"You state: "It's generally accepted that paleontology uses a morphology-based species concept (morphospecies) and, if that's the case, we have to stick by it". But isn't Kellner the one who more purely applies this principle? He is naming morphs as different taxa. You're the one taking recourse to stratigraphy to proof a continuity over space and time in order gather enough specimens to build up a decent morphospace. Don't deceive yourself into thinking you're not using a priori judgements in the process..."

      I disagree: have you read Alex's paper? He explicitly outlines that he uses stratigraphic data when considering taxonomic divisions. Please see a quote from this work in the text for evidence of this. Other workers look at morphological variance across the hyperdigm of a species and name taxa based on divergence from a norm, irrespective of stratigraphy. And yes, while there are some assumptions in the creation of a hyperdigm, there is a level less than that involved in a 'stratigraphy + morphology' approach, for reasons outlined above.

    2. David Marjanović7 August 2016 at 12:07


  6. Like so many problems in paleontology, this one can also be resolved by phylogenetic analysis and accurate reconstruction. See

    1. "Accurate reconstruction" doesn't belong in the same post as a link to a highly deformed specimen forced to ignore post-mortem decay and geological processes.

  7. At the Flugsaurier 2015 meeting in Portsmouth, Alex Kellner showed an image of the type skull of Pteranodon longiceps and the skull he named as the type of Dawndraco kanzai, and with evident exasperation asked 'how can these be the same species?' Exasperated that most attendees apparently did not see what was so painfully obvious to him, that the two were so different that they must be different genera.

    I began working on a response to Kellner's (2010) paper in 2013, and the manuscript quickly morphed from a small one pointing out and correcting the manifold errors in Kellner's paper into something very large that deals with cranial evolution in Pteranodon sensu lato throughout Smoky Hill and Sharon Springs deposition. I am describing a bunch of skulls that did not make it into my dissertation/2001 monograph and documenting a more complex pattern of evolution than what I presented in my dissertation/2001 monograph. When I am done, I hope to provide those who have not accepted Kellner's view with a new and interesting interpretation of Pteranodon sensu lato, but Kellner probably won't be satisfied.

    1. Thanks for the comment, Chris, and especially for the heads up on the new work. Sounds like an interesting project - looking forward to seeing it published.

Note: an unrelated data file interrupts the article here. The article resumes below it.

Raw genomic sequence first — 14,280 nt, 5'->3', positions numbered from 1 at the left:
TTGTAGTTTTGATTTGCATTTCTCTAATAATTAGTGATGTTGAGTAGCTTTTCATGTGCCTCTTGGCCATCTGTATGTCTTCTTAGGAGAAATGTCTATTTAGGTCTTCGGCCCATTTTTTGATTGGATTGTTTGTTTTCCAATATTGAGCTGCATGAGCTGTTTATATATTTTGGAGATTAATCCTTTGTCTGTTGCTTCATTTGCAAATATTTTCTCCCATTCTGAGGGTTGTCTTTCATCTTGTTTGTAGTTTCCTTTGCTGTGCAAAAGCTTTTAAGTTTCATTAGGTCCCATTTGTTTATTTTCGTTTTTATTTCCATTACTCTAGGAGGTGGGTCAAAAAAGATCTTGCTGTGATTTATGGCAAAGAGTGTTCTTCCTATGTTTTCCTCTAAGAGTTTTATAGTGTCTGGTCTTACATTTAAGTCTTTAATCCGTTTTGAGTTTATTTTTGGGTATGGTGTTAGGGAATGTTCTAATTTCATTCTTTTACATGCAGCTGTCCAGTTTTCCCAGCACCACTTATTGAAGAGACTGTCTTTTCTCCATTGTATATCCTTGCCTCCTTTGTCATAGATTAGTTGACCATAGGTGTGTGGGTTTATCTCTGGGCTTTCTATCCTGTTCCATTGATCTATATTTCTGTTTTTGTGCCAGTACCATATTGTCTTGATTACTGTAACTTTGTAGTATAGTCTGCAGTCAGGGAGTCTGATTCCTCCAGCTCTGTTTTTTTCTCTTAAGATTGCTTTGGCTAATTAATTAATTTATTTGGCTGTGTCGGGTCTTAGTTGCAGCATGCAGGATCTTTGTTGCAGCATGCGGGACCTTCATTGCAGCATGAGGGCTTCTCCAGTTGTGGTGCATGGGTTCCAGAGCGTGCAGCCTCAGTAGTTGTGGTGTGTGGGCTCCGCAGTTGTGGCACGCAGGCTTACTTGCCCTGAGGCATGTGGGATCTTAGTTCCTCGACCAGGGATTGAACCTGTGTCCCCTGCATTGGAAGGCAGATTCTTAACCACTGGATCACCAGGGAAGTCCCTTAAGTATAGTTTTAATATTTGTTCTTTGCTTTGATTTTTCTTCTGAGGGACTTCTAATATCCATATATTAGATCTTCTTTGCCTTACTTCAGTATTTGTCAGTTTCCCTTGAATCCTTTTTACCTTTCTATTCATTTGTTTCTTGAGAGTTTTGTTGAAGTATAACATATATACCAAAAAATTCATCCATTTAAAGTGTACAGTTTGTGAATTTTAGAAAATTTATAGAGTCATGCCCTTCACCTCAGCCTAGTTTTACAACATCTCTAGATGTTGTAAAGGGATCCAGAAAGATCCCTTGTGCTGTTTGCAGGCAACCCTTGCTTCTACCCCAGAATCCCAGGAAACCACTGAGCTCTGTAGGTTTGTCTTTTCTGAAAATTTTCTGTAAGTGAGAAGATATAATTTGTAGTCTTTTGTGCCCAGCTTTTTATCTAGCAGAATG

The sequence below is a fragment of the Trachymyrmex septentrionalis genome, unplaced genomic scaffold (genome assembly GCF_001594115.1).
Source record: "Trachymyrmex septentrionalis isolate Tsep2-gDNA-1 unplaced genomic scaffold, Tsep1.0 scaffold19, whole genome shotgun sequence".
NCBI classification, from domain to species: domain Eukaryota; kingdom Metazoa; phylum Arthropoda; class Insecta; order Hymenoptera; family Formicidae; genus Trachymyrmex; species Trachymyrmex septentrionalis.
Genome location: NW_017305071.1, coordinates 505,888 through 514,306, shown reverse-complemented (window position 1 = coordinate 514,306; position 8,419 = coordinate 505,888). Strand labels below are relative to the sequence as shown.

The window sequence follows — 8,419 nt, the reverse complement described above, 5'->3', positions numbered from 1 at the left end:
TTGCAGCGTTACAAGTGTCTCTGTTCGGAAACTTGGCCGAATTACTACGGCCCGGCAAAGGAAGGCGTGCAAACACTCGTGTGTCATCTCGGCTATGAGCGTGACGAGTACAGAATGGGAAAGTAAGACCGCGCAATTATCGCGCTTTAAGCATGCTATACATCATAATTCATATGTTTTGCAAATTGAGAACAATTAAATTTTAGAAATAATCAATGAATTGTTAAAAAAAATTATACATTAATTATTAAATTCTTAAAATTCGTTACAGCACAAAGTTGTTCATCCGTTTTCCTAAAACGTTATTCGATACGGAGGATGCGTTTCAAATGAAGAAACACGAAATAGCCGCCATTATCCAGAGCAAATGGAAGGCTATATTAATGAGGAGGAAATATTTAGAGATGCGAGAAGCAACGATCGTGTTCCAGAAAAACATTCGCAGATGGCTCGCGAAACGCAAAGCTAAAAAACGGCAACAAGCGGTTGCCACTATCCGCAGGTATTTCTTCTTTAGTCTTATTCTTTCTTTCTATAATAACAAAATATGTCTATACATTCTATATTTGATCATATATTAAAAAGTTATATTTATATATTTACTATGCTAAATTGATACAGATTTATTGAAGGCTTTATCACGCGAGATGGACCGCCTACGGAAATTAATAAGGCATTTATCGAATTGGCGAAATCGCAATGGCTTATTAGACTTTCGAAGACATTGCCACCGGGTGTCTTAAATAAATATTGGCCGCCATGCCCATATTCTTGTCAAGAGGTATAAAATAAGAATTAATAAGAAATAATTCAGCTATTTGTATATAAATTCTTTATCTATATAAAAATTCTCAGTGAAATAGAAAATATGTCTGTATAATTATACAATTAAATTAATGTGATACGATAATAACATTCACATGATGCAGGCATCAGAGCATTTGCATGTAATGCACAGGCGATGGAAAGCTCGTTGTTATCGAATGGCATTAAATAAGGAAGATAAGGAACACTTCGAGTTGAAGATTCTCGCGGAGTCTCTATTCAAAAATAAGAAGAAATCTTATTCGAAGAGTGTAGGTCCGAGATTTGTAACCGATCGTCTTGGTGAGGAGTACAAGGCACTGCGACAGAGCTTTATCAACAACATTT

8. I saw this post awhile back but didn't comment. Now that the new paper on 24238 is out, here's something to think about.

    Much of the southern hemisphere today hosts half a dozen sympatric albatross species--and you can double that if petrels and shearwaters are included. In some areas there may be more than 20 sympatric species (not all congeneric of course). Nor is hybridization uncommon. Some of the popular nesting islands host at least 7 or 8 albatross species. Each one may have its own preferred breeding site and its own niche, but they all pass in the air, and a million years from now, they'll all be found in the same rock layer.

    Conversely, only three pterosaur taxa are currently accepted from the Niobrara. It seems very likely that additional taxa were present--some of which could possibly be represented by specimens currently referred to P. longiceps, P. sternbergi, or N. gracilis. Chris Bennett's papers including the one on sexual dimorphism are compelling, and the diagnostic characters of D. kanzai do seem a bit iffy, but that doesn't mean it's not valid. Osteological differences between species are often trivial, meaning that diversity is often higher than we expect.

    Do I sound like a splitter? You bet. Unfortunately (or maybe fortunately!), I don't have time to really get into Pteranodon taxonomy right now.

    1. I question how useful examples like this are. You're assuming continuity of species concept across living and fossil taxa. No-one is arguing (or, at least, no-one should be arguing) that fossil morphospecies are comparable to living species, which are separated to a fine degree based on all manner of factors. Ergo, no-one is disputing that our understanding of fossil animal taxonomy might be coarser than if we had more information to work with. But we have to do the best we can with the data we have, and not distort our interpretations because another dataset presents a contrary view. Allowing dodgy science to pass because it fits another model of animal variation is just not scientific, and is not helpful to our ability to understand the past.

      It is not even certain that modern taxonomic case studies have any significance to those of the past - life histories, evolutionary rates and so on are varied to the extent that what is true for one group, at one time, may not be universal. To use your own example, seabird diversity might be higher than that of pterosaurs because they do not become fully ecologically functional individuals until they reach adult size. By contrast, pterosaurs seem to have had precocial young that were able to fly, walk, feed themselves and so on from a very early age. That very likely has a limiting factor on diversity in a given setting, as pterosaur growth stages fill niches occupied by differently sized adult birds in the modern day. How do we correct for this discrepency? We probably can't and, more importantly, probably shouldn't. The formation of stats-based morphospecies hypodigms might not the best approach to understanding species, but it's all we've got, and at least it's fully defensible.

    2. All good points, although different biologists use different species concepts for extant taxa. People often question whether dinosaurs/pterosaurs were ecologically comparable to extant mammals/birds. In some ways they probably were, in others they certainly were not, but it still helps to use something as a rough analogue.

      To make it all even sillier, biologists disagree on how many albatross species there are--by a factor of about 4. If we can't even nail down the diversity of extant forms, we can hardly expect to understand pterosaur (or dinosaur) diversity. They'll always be morphospecies as you say, based on clusters generated by software.